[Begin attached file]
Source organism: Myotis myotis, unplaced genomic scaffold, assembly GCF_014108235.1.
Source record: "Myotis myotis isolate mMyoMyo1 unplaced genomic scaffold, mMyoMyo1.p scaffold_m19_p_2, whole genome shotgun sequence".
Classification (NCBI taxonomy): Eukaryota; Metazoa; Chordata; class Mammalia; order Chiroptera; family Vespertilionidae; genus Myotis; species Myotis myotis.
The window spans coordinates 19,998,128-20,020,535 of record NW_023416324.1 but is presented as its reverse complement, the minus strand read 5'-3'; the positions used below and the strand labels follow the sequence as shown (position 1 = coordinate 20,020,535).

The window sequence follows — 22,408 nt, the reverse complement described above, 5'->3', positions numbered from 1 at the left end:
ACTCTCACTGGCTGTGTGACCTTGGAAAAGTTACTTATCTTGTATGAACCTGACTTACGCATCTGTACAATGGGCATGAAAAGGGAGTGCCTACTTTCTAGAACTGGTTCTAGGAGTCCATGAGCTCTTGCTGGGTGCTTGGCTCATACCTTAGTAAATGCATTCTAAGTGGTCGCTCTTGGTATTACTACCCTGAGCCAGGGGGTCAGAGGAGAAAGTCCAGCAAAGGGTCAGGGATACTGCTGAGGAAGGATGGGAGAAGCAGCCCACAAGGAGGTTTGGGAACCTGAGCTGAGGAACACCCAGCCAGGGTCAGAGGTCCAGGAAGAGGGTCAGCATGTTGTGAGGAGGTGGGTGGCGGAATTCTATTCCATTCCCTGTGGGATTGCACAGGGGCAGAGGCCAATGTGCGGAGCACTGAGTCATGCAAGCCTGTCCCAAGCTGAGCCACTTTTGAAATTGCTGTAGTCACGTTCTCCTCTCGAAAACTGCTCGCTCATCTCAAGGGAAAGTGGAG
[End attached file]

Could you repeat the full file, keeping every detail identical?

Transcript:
Source organism: Myotis myotis, unplaced genomic scaffold, assembly GCF_014108235.1.
Source record: "Myotis myotis isolate mMyoMyo1 unplaced genomic scaffold, mMyoMyo1.p scaffold_m19_p_2, whole genome shotgun sequence".
Classification (NCBI taxonomy): Eukaryota; Metazoa; Chordata; class Mammalia; order Chiroptera; family Vespertilionidae; genus Myotis; species Myotis myotis.
The window spans coordinates 19,998,128-20,020,535 of record NW_023416324.1 but is presented as its reverse complement, the minus strand read 5'-3'; the positions used below and the strand labels follow the sequence as shown (position 1 = coordinate 20,020,535).

The window sequence follows — 22,408 nt, the reverse complement described above, 5'->3', positions numbered from 1 at the left end:
ACTCTCACTGGCTGTGTGACCTTGGAAAAGTTACTTATCTTGTATGAACCTGACTTACGCATCTGTACAATGGGCATGAAAAGGGAGTGCCTACTTTCTAGAACTGGTTCTAGGAGTCCATGAGCTCTTGCTGGGTGCTTGGCTCATACCTTAGTAAATGCATTCTAAGTGGTCGCTCTTGGTATTACTACCCTGAGCCAGGGGGTCAGAGGAGAAAGTCCAGCAAAGGGTCAGGGATACTGCTGAGGAAGGATGGGAGAAGCAGCCCACAAGGAGGTTTGGGAACCTGAGCTGAGGAACACCCAGCCAGGGTCAGAGGTCCAGGAAGAGGGTCAGCATGTTGTGAGGAGGTGGGTGGCGGAATTCTATTCCATTCCCTGTGGGATTGCACAGGGGCAGAGGCCAATGTGCGGAGCACTGAGTCATGCAAGCCTGTCCCAAGCTGAGCCACTTTTGAAATTGCTGTAGTCACGTTCTCCTCTCGAAAACTGCTCGCTCATCTCAAGGGAAAGTGGAG